OTTAWA – Health Minister Jane Philpott is hinting that provinces won’t get a promised $3-billion infusion of health care funding in the coming federal budget unless they commit to spend it on home care.
The federal minister said Tuesday she wants that money to be in the Trudeau government’s second budget early next year.
But she tied the budget to her upcoming negotiations with her provincial counterparts on a new health accord.
“I’m saying I’ve got money on the table and there has been no firm decision in terms of how that’s going to be divided up, how it’s going to be spent, what Canadians are going to get for that money,” Philpott said.
“So those are things that it would be really good to talk about, because I want that $3 billion for home care to be in the 2017 budget, but I have a responsibility to Canadians to hear what we’re going to get for those further investments.”
Asked if the money will be left out of the budget if the provinces don’t commit to spend it on the priorities identified by the federal government, Philpott did not answer directly.
“I am pretty determined to make sure that’s in the budget, but again … $3 billion is not an insignificant amount of money. What’s the most fair way to divide that money? What can Canadians expect for that money?”
Philpott’s veiled warning comes on the heels of Prime Minister Justin Trudeau’s newfound willingness to play hardball with the premiers on climate change.
Trudeau announced Monday that the federal government will unilaterally impose a floor price on carbon pollution — $10 a tonne starting in 2018 and rising to $50 a tonne by 2022 — in any province or territory that doesn’t impose its own carbon price or set up a cap-and-trade system. The revenue would be returned to the province in which it was generated.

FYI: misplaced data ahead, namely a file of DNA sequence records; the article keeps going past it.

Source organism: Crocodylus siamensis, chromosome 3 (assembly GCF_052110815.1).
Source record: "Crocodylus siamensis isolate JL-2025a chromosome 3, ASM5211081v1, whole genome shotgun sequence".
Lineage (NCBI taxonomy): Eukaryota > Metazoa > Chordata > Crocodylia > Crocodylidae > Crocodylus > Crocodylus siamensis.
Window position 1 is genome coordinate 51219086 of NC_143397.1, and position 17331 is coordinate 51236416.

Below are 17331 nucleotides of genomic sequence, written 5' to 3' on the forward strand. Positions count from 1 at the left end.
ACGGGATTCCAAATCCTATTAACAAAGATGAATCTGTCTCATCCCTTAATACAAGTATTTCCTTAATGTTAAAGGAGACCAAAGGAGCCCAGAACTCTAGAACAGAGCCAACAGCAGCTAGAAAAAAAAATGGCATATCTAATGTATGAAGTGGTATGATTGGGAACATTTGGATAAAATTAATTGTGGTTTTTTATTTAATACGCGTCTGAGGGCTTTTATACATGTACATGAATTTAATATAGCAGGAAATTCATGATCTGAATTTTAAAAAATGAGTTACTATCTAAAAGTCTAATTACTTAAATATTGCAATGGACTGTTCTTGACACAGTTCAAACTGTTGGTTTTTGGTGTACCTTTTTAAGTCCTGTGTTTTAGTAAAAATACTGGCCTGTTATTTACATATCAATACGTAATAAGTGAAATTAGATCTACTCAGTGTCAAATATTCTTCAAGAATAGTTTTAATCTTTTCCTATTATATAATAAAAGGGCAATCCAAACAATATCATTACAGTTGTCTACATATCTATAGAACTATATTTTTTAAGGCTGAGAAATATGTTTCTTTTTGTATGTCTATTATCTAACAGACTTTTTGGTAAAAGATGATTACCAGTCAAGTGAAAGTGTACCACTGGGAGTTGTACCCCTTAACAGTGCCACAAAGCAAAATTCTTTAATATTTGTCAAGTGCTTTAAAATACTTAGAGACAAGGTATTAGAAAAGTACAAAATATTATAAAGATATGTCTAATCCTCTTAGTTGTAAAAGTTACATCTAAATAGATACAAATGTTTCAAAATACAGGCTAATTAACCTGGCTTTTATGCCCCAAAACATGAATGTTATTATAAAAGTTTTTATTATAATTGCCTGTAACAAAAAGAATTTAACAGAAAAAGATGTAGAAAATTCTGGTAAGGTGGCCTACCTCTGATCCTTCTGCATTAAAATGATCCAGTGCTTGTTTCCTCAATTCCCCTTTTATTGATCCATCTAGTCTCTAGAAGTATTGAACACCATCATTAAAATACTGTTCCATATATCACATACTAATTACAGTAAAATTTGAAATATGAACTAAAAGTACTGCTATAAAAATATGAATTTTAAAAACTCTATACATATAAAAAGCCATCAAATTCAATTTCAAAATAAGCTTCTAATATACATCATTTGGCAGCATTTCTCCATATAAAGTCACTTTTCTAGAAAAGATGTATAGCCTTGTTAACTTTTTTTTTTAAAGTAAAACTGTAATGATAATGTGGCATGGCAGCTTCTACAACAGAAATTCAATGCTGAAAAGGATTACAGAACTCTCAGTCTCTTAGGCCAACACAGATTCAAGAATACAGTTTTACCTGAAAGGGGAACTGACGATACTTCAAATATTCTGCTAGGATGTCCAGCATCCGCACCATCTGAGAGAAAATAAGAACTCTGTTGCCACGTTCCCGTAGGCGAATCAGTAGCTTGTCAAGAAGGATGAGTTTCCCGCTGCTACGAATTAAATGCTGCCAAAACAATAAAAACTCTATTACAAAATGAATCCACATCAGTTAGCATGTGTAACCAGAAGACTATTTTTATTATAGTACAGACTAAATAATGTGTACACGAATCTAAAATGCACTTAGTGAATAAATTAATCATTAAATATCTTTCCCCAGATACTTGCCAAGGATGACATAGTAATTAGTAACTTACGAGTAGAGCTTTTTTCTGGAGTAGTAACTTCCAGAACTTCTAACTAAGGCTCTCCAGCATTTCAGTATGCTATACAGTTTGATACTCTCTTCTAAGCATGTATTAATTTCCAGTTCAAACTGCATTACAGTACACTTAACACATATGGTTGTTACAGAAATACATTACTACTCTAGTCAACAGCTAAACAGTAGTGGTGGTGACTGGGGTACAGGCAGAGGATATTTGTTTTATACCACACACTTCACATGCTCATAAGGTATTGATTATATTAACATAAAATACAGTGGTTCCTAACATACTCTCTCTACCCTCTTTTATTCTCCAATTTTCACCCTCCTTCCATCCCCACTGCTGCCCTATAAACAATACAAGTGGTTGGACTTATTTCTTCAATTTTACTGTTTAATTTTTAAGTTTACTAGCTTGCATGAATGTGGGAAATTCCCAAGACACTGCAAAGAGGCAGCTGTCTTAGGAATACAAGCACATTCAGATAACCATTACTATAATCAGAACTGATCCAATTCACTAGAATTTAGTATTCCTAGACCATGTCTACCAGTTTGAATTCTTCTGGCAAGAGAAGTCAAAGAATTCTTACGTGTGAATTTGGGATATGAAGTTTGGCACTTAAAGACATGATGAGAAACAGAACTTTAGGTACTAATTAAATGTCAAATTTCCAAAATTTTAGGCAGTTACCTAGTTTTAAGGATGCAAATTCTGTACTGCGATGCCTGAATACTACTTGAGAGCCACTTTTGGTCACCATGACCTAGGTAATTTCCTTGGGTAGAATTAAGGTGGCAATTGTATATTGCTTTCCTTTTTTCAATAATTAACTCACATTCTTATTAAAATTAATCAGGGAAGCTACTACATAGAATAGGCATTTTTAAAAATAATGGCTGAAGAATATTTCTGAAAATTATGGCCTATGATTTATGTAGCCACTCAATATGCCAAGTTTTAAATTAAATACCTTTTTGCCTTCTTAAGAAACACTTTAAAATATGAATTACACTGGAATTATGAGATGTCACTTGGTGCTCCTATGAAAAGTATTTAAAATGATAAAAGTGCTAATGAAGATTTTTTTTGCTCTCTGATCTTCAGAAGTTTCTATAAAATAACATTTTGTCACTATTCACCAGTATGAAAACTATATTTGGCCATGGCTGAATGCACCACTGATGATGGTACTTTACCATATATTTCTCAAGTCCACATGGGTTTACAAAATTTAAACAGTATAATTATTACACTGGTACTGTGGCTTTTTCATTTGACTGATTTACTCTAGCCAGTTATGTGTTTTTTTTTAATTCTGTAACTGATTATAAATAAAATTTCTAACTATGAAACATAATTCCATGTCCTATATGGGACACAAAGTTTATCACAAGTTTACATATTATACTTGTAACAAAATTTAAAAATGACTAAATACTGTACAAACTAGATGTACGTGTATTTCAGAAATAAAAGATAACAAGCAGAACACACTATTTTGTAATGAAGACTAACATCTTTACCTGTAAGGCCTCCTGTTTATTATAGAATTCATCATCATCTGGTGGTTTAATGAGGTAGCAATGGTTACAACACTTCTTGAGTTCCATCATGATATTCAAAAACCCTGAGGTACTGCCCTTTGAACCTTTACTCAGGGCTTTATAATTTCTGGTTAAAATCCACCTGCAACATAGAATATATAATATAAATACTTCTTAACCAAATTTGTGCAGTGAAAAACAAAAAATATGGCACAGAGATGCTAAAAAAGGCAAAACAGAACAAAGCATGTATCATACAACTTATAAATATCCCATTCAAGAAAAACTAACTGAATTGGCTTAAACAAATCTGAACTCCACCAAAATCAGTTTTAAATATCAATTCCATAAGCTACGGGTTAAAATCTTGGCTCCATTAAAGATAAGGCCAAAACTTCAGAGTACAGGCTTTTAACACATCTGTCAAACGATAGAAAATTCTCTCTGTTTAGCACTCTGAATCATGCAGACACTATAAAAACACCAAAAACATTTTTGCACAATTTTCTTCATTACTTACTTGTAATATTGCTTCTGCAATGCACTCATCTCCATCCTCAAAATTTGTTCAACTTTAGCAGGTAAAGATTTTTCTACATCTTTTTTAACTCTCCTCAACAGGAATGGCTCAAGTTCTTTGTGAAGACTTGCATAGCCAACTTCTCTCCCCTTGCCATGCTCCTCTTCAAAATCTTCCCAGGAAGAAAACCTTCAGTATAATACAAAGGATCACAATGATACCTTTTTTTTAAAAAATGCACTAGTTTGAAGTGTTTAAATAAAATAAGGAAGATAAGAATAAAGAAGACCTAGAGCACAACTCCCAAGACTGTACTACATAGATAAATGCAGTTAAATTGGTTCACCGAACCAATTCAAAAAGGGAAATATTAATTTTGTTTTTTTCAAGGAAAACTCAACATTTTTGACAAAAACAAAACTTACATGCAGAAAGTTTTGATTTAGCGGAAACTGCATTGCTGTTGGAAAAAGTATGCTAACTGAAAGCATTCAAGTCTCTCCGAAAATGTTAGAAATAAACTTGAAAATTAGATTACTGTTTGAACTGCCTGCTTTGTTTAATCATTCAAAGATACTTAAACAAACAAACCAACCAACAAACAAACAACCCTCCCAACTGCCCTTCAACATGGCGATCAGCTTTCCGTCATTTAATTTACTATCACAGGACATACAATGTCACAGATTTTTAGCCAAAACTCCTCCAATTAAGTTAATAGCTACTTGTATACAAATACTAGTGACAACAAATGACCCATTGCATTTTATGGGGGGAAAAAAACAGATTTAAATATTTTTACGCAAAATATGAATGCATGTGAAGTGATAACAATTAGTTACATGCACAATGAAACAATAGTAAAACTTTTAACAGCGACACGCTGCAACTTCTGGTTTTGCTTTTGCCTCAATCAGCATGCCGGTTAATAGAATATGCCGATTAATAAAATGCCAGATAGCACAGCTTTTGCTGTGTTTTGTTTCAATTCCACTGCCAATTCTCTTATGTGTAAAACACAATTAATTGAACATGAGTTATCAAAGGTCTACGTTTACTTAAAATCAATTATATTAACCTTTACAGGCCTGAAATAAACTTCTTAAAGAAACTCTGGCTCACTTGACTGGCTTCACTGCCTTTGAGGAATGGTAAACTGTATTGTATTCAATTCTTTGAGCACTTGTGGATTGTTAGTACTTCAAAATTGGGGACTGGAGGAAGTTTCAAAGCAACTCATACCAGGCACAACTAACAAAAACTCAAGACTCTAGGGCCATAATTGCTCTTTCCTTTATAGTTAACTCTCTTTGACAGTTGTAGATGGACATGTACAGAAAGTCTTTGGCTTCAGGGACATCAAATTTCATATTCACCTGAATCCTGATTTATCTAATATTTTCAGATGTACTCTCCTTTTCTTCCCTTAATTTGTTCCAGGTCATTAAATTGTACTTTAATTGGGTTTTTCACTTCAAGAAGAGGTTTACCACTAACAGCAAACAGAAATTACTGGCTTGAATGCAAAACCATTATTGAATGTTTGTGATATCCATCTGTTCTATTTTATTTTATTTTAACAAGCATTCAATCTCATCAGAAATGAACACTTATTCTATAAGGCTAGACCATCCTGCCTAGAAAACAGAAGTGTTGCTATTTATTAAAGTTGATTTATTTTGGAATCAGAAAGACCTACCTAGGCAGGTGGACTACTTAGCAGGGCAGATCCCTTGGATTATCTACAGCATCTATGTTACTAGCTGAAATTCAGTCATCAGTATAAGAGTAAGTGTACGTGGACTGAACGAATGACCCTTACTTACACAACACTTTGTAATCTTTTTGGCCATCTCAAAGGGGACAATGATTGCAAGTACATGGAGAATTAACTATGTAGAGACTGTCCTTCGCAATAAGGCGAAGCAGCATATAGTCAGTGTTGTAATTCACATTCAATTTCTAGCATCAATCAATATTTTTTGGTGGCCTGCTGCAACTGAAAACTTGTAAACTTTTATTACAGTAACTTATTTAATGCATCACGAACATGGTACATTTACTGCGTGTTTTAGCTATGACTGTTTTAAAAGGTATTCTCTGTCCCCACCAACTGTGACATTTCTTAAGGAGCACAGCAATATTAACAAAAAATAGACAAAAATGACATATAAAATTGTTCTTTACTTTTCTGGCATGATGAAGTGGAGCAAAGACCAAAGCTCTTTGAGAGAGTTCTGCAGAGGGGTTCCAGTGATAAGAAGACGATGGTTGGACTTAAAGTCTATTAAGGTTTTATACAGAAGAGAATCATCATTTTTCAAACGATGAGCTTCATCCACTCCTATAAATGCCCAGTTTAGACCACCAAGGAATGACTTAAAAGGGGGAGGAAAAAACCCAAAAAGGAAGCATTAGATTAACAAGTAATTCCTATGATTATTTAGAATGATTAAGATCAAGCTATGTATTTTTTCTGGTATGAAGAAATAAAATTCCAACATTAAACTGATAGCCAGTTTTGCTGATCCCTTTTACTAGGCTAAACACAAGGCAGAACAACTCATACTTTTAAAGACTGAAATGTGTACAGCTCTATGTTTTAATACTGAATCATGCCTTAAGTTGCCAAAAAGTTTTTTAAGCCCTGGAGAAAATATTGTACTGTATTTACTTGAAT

The announcement was blasted by Saskatchewan Premier Brad Wall and prompted environment ministers from three provinces to walk away from meetings with federal counterpart Catherine McKenna, where they were supposed to be negotiating a pan-Canadian climate deal.
Trudeau appears poised to rile even more provinces over health-care funding.
Premiers are seeking a first ministers meeting with Trudeau to push their demand that federal health transfers to the provinces continue to rise by an automatic six per cent each year, as has been the case since Ottawa agreed to a 10-year health accord in 2004.
Trudeau has so far not said yes to a meeting and has indicated that his government intends to stick with the unilateral decision of the previous Harper government to limit annual increases in health transfers to a maximum of three per cent, starting next year.
Philpott, who is scheduled to meet her provincial counterparts on Oct. 18, said transfer payments are a matter for finance ministers. As far as she’s concerned, negotiations on a new health accord will focus on the separate $3 billion over four years that Trudeau promised “as an immediate commitment” during last fall’s election to bolster home care, including palliative care — money that did not materialize in the Liberal government’s inaugural budget.
She added mental-health services, affordable prescription drugs, innovation and indigenous health to the list of federal priorities. A Health Department official was unable to clarify later whether the federal government is willing to come up with more money for those priorities or if they are to be funded out of the $3 billion.
Some provinces, particularly Quebec, strenuously object to the notion of federal conditions on how they spend health-care funds. And none are likely to enthusiastically embrace Philpott’s priorities as long as the federal government refuses to reconsider scrapping the six-per-cent annual increase in transfer payments.
Asked Tuesday if there’s any wiggle room for increasing health transfers by more than three per cent, Finance Minister Bill Morneau said the Liberals promised “very clearly” that three per cent “is the place where we should be at.”
“We also gave some specific initiatives that we know are important — home care, we talked about the issue around how we buy pharmaceuticals, mental health, palliative care,” he added.
“So we’ll be working together with the provinces to get to an answer that will make a real difference for Canadians over the long term.”